Question: Several days ago, US President Donald Trump gave the Pentagon chief the authority to send more troops to Afghanistan. Can this improve the situation in that country?

Maria Zakharova: Thank you for asking, because your question is just to the point.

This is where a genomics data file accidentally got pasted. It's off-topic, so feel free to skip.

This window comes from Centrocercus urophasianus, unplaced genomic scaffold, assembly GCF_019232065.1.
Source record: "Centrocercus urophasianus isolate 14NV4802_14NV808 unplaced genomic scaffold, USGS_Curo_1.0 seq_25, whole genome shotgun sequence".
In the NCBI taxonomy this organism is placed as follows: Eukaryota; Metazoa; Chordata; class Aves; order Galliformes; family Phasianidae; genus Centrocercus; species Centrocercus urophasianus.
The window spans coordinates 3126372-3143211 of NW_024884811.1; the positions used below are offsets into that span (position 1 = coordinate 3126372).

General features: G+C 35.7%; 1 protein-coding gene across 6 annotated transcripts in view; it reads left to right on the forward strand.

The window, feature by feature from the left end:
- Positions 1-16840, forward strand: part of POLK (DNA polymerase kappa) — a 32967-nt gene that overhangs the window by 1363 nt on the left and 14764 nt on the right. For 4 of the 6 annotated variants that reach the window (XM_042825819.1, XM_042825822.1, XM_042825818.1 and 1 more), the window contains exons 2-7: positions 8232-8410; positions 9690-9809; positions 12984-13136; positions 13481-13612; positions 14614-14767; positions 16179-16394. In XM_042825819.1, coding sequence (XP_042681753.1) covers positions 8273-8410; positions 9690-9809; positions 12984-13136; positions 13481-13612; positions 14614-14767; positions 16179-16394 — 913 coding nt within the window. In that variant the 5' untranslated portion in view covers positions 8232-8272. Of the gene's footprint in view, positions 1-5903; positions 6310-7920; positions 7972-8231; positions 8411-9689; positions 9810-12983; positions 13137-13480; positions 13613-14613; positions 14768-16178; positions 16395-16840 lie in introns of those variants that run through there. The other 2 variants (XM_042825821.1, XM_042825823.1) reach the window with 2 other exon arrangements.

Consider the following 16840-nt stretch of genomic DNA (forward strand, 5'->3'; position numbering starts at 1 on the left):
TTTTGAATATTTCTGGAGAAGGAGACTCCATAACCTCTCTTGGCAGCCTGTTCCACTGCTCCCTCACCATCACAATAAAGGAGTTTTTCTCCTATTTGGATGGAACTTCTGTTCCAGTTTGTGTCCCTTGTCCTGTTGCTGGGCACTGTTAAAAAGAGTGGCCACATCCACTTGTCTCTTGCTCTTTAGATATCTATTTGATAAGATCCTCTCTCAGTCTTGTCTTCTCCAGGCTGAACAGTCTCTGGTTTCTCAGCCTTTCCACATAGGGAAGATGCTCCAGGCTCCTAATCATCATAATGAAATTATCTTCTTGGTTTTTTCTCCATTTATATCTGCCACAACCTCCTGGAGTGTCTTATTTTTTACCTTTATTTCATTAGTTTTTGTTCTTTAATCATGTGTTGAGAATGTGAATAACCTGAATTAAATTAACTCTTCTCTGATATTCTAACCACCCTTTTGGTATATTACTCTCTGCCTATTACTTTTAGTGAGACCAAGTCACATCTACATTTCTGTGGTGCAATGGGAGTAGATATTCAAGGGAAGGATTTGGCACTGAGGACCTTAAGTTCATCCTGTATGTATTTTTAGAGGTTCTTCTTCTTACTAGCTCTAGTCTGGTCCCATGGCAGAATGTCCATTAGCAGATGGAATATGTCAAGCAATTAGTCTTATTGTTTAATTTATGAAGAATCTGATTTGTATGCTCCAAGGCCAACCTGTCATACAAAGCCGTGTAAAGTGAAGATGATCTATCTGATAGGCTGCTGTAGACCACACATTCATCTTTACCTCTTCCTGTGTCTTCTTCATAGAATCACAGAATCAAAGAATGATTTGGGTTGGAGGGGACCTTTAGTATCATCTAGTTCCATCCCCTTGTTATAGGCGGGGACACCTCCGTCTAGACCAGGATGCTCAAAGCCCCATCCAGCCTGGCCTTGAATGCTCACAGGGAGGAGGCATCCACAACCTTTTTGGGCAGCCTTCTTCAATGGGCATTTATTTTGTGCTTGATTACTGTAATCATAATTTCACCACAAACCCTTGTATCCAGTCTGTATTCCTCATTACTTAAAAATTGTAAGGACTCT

It is an issue of global importance and concerns not only Afghanistan but also US foreign policy in general under Donald Trump, Barack Obama and any other US president for that matter. Just look what’s going on: they adopt highly specific and itemised decisions to send more troops to this or that country or region, yet there is no strategic concept for US actions there. They seem to be dealing with issues of secondary importance, and possibly even with the internal matters of the national defence sector. But they still have no strategy for dealing with the problems of Afghanistan or for stabilising the country and the region, which they invaded resolutely with a UN Security Council mandate but have not yet reported on its achievements there even once. Russia and other countries do not know what the United States plans to do in Afghanistan over a period of the next few years, let alone in a decade. Washington has changed its Afghanistan strategy many times over the past few years, even during the term of one administration. First they said they would pull out of Afghanistan, and then they announced that the troops would remain. And they still do not have a foreign policy concept or a military political strategy. In my opinion, this is why they have not reported to the UN Security Council under the mandate that was issued many years ago to the United States and the US-led coalition. Firstly, they don’t know what to report, and secondly, a report implies overseeing the current objectives. They didn’t monitor what they really did or what they should do there.